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Man arrested who bit police said he had 'HIV infection'

A passenger on the Tube punched and bit police officers at Tottenham Court Road station and boasting they had been infected with HIV, police say.

Man arrested who bit police said he had 'HIV infection'. Credit: PA

Three British Transport Police (BTP) officers needed hospital treatment after the attack at about 5.50pm yesterday.

Officers were called after reports of a disturbance on one of the Northern Line platforms and suffered injuries when they arrested the man.


Plea to churches not to condemn HIV sufferers

A London-based charity is calling on churches not to condemn people with HIV and is launching a campaign for testing in church-based clinics.

The ActionPlus Foundation said it believes African people living in the UK who have HIV are afraid to be tested or to admit to the infection.

"The Bible does not condemn people with HIV as cursed.

It shouldn't be taboo to discuss it in churches.

It's a medical condition and people need medical help.

Prayer cannot bring our health back when we ignore medicine."

– Founder of ActionPlus, Rev Fred Annin

The charity has so far organised three training sessions for 60 church leaders.

Rise in number of HIV-positive gay men in capital

Moregay men in London are now testing positive for HIV, according to research bymedical journal The Lancet.

Figures suggest that there has been a rise of as much as 21% inHIV rates among London's gay men from 2011 to 2012.

High-risk drug practices among gay men in the capital are a possible factor in the increase in new HIV infections, but a rise in the number of men getting tested for HIV may also have contributed, according to research.

Lennox urges people to find out HIV status

Annie Lennox said in an interview with London Tonight: "Things have changed radically over the last three decades. So much has been done scientifically to find effective medical treatment that can help to save lives. But we're still struggling with the issue of stigma, fear and ignorance.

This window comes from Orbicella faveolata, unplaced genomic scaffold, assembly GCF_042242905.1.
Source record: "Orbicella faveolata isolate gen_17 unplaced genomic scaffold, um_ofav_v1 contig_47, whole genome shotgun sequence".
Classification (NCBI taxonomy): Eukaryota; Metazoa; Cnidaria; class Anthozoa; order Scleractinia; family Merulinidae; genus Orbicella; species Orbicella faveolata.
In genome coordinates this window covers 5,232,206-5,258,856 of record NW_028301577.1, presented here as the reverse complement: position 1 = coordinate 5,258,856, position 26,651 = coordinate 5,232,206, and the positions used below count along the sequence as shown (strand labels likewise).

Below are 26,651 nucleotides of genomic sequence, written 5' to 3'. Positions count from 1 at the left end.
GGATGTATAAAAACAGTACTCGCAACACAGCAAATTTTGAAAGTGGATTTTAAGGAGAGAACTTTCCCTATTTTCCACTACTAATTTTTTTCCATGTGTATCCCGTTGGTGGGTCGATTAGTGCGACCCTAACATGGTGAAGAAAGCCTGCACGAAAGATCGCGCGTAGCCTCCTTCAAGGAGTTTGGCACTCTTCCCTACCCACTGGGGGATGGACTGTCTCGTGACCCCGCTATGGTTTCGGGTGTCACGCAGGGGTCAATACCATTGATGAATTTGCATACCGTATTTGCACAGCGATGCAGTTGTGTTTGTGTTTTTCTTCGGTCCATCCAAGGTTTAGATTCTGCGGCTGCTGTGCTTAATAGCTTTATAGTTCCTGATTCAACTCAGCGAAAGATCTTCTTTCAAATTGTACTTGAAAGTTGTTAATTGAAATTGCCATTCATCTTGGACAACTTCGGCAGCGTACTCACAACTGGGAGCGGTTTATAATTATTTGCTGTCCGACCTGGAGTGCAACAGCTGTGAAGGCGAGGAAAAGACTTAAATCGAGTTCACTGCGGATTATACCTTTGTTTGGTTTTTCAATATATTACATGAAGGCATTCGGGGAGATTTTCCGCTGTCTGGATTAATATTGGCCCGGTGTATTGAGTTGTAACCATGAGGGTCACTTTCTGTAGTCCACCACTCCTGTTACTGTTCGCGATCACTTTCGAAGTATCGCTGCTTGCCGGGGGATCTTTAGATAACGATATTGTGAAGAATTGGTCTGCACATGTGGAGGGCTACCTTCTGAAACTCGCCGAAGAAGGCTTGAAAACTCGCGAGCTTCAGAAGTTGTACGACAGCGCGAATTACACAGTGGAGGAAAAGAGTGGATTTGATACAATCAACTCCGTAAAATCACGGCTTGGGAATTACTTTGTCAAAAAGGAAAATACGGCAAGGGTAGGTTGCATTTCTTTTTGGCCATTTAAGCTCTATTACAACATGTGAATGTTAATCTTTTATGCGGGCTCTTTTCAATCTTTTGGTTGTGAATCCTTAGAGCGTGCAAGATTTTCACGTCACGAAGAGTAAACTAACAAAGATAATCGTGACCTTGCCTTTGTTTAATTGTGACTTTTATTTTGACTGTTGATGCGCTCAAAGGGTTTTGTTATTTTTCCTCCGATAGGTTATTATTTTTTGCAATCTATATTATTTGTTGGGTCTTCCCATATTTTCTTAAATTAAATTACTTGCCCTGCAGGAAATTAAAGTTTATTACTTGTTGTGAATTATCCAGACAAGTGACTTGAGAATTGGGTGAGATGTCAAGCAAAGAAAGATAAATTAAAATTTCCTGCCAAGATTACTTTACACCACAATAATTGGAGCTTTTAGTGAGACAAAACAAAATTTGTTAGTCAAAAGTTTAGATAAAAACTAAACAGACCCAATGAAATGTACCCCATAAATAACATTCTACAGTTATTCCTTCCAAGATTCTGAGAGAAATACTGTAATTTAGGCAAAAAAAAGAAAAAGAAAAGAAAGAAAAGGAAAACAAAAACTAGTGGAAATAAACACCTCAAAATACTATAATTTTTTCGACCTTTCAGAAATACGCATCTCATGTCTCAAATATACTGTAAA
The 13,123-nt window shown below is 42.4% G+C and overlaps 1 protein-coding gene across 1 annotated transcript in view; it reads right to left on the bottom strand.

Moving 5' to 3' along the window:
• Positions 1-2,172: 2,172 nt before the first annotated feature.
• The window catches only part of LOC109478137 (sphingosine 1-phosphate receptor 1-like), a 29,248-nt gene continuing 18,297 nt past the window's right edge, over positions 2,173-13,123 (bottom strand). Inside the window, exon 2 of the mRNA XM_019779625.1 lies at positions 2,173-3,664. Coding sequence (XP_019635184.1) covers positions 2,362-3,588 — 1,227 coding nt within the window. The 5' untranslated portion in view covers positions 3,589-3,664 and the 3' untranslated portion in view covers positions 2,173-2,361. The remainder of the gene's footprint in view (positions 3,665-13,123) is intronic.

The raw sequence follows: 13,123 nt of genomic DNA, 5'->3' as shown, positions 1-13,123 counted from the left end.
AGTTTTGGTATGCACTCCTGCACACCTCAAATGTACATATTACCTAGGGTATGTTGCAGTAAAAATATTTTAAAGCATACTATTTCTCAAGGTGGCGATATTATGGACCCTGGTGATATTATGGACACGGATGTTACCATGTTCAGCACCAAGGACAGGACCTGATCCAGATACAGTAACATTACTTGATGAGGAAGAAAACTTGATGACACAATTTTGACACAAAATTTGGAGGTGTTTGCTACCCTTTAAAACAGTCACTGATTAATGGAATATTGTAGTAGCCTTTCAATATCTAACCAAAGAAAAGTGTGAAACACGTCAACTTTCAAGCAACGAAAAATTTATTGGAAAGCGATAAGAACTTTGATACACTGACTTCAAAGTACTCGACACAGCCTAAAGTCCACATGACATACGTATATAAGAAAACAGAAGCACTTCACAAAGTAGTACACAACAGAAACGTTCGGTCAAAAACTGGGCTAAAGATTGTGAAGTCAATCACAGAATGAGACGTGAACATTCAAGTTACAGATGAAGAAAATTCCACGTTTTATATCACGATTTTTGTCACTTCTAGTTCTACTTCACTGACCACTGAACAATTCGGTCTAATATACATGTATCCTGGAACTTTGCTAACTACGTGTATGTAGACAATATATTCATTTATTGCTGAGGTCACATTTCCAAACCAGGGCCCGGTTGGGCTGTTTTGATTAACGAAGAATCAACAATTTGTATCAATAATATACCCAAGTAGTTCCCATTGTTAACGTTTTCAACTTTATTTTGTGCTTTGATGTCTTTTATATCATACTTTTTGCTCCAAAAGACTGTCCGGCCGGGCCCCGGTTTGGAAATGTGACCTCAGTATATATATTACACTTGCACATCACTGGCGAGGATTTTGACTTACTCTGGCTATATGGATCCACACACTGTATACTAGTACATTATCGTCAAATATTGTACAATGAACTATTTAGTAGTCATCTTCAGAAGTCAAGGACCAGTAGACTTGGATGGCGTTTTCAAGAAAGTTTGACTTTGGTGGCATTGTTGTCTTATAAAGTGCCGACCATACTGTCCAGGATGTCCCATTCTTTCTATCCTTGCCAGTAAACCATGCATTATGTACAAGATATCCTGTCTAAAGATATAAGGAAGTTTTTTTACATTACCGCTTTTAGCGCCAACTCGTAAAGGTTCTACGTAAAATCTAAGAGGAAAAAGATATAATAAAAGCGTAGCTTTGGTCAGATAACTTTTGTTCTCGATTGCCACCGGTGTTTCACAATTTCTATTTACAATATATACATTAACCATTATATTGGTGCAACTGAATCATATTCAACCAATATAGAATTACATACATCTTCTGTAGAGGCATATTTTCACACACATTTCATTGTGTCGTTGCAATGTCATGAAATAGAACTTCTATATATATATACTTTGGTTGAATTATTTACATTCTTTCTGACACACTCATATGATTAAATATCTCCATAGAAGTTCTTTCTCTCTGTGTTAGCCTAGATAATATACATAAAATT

"There are many people that need to get tested. We're going to be encouraging people to go and get tested and find out their HIV status. Because HIV is very often a sexually transmitted thing, there's that stigma, there's that fear.

"Sex is something people are not comfortable talking about. It's very important to bring the dialogue out into the open...the sooner you get tested the more effective the treatment will be."


Lennox: 'Knowing your HIV status can be a life saving action'

Stigma, fear and complacency are the greatest obstacles to people seeking out their HIV status.

This is why Terrence Higgins Trust and the Mayor of London have taken this initiative to encourag those most at risk to take the HIV test.

Knowing your status can literally be a life saving action.

– The Mayor's HIV Ambassador Annie Lennox

Boris: 'London is home to almost half of people living with HIV in UK'

The Mayor of London Boris Johnson. Credit: PA

The Mayor of London Boris Johnson said: "London is home to almost half of all people living with HIV in the UK, but a quarter of them are unaware they carry the virus.

"It is vital that people who might be at risk get tested, not only to reduce the risk of transmission to others, but to ensure they get the life-saving treatments that are available."

History of Terrence Higgins Trust

The Terrence Higgins Trust is the UK’s main HIV and sexual health charity, providing a huge range of services to over 100,000 people annually.

It also campaigns and lobbies for greater political and public understanding of the personal, social and medical impact of HIV and sexual ill health.

Terry Higgins was one of the first people in the UK to die with AIDS. He died aged 37 on 4 July 1982 in St Thomas' Hospital, London. By naming the Trust after Terry, the founder members hoped to personalise and humanise AIDS in a very public way.

The charity was set up in 1982 by a friend of Terry’s, Martyn Butler, and Terry’s partner, Rupert Whitaker, with the aim of preventing others from having to suffer as Terry did.

It focused on raising cash for research and awareness of the illness that was then called Gay-Related Immune Deficiency.